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India in Transition

The Difficulty of Clientelism in Urban India

Simon Chauchard
March 28, 2016

State legislators face a significant incumbency disadvantage in India. Being elected once makes it harder to be re-elected. This is puzzling to the extent that holding political office should provide these incumbents with a significant advantage over challengers during subsequent elections. For instance, one might expect them to be rewarded for having rendered personalized services to their constituents. Indeed, Members of Legislative Assemblies (MLAs) usually see these local tasks as much more crucial to their re-election than their legislative duties in the assembly, and they spend the lion’s share of their time writing letters and making calls on behalf of constituents. The pressure they place on various state services and private actors in their constituency often leads to life-changing outcomes for their voters: a pension is obtained; a child is admitted to a private school on a quota; or a reluctant doctor is pressured into performing a vital surgery at a lower cost. Examples of this type abound, but the puzzle remains, why are elected representatives not better rewarded for their service?

In some cases, the absence of electoral rewards has to do with party-level and national-level factors. For instance, Congress Party incumbents were at a clear disadvantage in 2014, even if they had performed well in their constituency. But the incumbency disadvantage is not specific to the 2014 “Modi wave,” and it exists across parties and states. In many other cases, it has to do with incumbents not sufficiently engaging in the kind of local problem solving discussed above. Where voters perceive that their incumbent is shirking, one obviously should not expect voters to reward their representatives with another term in office.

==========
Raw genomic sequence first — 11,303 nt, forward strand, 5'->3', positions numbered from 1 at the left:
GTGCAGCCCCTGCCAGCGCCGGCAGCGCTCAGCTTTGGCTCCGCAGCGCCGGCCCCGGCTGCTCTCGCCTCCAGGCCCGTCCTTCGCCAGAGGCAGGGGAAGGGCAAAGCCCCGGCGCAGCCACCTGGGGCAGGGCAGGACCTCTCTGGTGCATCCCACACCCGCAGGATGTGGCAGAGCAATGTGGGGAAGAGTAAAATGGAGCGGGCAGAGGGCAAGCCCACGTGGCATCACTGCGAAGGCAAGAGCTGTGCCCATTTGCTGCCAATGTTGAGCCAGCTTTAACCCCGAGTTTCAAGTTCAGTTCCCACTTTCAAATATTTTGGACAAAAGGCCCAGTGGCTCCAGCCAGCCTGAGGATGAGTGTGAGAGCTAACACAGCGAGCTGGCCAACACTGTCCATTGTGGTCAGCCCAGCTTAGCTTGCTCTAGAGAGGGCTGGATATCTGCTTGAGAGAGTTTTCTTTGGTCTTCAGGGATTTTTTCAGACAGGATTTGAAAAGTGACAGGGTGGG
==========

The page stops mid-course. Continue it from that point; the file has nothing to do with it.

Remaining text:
While these arguments partially explain high rates of anti-incumbency, my recent field research in Mumbai points to a more general explanation. Due to a series of demographic, social, and political changes, incumbents are increasingly unable to develop the kind of quid pro quo relationship by which services and benefits are exchanged for votes in subsequent elections. If urban constituencies offer a preview of changing political dynamics, this type of contingent exchange – usually described as “clientelism” or “patronage” – will become increasingly difficult, maybe even impossible, to execute in the future. This explains why even virtuous, hard-working incumbents might not be rewarded.

Three macro-level, long-term trends make the development of a clientelistic relationship increasingly unlikely. The first factor is the increasing size of constituencies. Quid pro quo politics is hard to achieve when politicians have more constituents to take care of. While many MLAs present themselves as champions of the aam aadmi, they cannot feasibly solve the problems of three to four lakh people. Worse, because they inevitably end up solving the problems of some and not others, including among their core supporters, they often alienate some groups of voters against them. Where infrastructure is limited and basic state services are dysfunctional, even the most dynamic MLAs can only solve a portion of the problems that voters ask them to solve. Besides, problems that are solved are not always rewarded with a vote. Politics in more populous constituencies requires the involvement of an ever-larger number of intermediaries to get the attention of the elected politician. In this context, voters are likely to attribute a positive outcome to a variety of actors, and not necessarily to the MLA herself.